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Excessive postural sway and the risk of falls at different stages of Parkinson's disease

Authors

  • Anna Frenklach BA,

    1. Department of Neurology and Neurological Sciences, Stanford University, Stanford, California, USA
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  • Stephanie Louie MS,

    1. Department of Neurology and Neurological Sciences, Stanford University, Stanford, California, USA
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  • Mandy Miller Koop MS,

    1. Department of Mechanical Engineering, Stanford University, Stanford, California, USA
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  • Helen Bronte-Stewart MD, MSE

    Corresponding author
    1. Department of Neurology and Neurological Sciences, Stanford University, Stanford, California, USA
    2. Department of Neurosurgery, Stanford University, Stanford, California, USA
    • Department of Neurology and Neurological Sciences, Stanford University, 300 Pasteur Dr, Rm A343, Stanford, CA 94305-5327

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  • Potential conflict of interest: Nothing to report.

Abstract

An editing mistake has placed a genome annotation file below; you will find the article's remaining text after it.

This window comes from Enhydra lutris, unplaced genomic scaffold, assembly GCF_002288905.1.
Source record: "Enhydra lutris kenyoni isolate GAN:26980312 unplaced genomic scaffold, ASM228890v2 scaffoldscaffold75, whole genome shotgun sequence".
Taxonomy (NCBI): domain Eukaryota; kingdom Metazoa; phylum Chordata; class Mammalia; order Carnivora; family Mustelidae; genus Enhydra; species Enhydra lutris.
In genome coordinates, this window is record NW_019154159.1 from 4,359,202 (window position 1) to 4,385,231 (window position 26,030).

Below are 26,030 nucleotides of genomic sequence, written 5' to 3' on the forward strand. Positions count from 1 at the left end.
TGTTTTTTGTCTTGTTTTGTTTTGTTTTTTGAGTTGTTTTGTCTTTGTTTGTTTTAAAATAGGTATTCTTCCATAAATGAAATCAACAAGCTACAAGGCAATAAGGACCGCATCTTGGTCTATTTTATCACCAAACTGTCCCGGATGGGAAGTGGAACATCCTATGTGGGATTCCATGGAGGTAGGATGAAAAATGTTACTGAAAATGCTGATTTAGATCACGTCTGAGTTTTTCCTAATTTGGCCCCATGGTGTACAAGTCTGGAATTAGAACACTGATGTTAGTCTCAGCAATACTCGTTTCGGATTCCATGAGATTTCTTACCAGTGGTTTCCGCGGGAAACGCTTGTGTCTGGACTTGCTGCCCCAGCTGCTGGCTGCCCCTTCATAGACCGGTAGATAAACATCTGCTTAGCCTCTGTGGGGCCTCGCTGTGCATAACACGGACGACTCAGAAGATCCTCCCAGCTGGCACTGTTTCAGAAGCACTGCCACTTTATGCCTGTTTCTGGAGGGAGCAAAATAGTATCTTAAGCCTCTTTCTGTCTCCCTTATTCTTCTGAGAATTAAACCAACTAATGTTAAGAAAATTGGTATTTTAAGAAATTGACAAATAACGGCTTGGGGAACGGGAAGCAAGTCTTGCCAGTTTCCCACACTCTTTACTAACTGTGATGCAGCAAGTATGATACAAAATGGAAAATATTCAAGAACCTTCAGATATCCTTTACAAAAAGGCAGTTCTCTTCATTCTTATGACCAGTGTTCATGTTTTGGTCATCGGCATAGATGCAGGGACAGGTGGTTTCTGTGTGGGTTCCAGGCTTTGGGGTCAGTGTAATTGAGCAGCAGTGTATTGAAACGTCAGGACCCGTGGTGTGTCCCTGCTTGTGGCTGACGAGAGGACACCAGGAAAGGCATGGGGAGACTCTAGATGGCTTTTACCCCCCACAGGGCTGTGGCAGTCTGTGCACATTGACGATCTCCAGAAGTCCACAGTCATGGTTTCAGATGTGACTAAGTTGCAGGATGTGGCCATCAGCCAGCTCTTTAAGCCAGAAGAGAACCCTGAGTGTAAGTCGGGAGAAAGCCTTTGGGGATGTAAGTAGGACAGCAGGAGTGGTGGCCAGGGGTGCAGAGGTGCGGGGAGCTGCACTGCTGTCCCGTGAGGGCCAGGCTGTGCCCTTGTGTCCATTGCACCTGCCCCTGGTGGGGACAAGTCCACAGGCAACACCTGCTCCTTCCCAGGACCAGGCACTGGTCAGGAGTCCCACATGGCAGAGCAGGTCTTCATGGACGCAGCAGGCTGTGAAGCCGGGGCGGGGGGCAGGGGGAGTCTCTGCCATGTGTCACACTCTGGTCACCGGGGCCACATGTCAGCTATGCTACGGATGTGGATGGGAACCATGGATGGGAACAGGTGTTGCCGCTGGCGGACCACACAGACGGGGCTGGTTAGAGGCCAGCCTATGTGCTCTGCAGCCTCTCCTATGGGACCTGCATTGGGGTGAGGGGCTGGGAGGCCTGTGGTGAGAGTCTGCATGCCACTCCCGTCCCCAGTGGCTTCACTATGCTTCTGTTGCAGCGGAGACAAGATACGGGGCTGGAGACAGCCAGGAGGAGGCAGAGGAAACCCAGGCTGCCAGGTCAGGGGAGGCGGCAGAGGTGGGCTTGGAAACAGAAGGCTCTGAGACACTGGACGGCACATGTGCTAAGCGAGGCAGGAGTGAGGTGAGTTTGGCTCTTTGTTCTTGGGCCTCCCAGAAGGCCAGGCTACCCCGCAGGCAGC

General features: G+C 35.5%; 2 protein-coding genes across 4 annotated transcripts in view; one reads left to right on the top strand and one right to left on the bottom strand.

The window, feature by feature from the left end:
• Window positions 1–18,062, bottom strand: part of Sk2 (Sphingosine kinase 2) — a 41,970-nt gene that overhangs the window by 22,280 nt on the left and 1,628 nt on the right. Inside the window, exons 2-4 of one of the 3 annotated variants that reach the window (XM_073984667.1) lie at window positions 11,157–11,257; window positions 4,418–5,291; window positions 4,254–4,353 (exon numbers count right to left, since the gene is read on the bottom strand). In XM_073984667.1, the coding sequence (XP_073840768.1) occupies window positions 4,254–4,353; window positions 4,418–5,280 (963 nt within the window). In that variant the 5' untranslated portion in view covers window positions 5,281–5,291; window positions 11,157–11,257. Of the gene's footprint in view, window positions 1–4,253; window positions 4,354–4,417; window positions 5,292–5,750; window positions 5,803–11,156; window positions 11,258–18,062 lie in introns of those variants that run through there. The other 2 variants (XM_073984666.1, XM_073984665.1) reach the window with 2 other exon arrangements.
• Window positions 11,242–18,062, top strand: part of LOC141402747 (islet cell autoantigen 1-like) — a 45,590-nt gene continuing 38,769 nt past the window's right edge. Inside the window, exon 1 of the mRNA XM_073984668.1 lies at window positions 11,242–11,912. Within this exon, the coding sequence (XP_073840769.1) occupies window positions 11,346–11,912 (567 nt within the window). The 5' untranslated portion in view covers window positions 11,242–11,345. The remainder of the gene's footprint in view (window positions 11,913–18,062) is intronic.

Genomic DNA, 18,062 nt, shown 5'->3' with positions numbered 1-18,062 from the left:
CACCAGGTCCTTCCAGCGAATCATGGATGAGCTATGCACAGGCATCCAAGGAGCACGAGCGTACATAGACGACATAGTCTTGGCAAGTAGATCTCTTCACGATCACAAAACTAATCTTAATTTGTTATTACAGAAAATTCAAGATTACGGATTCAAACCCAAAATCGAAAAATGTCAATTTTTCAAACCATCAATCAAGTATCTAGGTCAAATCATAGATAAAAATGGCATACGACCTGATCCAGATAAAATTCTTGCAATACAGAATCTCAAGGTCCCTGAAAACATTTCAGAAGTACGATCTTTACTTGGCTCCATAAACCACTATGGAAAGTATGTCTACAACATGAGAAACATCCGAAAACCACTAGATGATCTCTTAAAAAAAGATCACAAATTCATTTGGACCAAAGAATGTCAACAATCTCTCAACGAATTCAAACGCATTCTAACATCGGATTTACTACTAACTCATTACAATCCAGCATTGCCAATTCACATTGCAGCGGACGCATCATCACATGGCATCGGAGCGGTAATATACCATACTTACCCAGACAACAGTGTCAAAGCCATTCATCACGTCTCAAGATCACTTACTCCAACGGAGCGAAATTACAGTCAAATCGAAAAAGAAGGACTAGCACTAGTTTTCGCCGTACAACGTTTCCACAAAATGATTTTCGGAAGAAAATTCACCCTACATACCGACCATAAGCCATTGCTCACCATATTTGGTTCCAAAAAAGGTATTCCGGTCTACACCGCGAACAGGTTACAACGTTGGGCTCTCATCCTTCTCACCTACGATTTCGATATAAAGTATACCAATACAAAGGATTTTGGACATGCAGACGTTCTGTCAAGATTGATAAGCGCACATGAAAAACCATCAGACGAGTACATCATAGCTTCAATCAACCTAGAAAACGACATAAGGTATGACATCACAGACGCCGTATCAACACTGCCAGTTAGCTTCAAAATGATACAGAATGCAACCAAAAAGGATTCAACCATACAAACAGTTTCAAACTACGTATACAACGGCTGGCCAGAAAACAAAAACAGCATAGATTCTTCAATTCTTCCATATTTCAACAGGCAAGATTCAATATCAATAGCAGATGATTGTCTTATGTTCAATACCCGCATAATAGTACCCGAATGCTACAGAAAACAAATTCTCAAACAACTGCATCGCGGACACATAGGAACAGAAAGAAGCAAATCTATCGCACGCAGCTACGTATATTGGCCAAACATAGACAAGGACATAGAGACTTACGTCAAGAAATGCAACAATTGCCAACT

Excessive postural sway may result in falls in Parkinson's disease (PD). We measured postural sway using the sensory organization test (SOT) of dynamic posturography in static (platform still) and dynamic (sway referenced platform) conditions with normal, no and inappropriate visual feedback in 102 subjects with PD, off medication. Twenty-five healthy subjects were used as age-matched controls. Eighteen very early stage PD subjects had never used dopaminergic medication. Postural sway was normal in those subjects in all conditions, but was abnormal in subjects with more advanced symptoms (UPDRS III > 20, P < 0.01). Postural sway increased with disease severity in all conditions except static, eyes closed (P < 0.0001). We developed the SOT Fall Severity Scale (SOTFSS) from the number of times postural sway was so large that the subject had to take a step (registered as a “fall”) and showed that falls mainly occurred in dynamic conditions, and were correlated with disease severity (P < 0.0001). In dynamic conditions the SOTFSS was correlated with the retropulsion score from the UPDRS III (N = 102, P < 0.0001) and with the subjects' self-reported fall frequency from the UPDRS II (N = 62, SOT5: P = 0.0419, SOT6: P = 0.0034). © 2008 Movement Disorder Society

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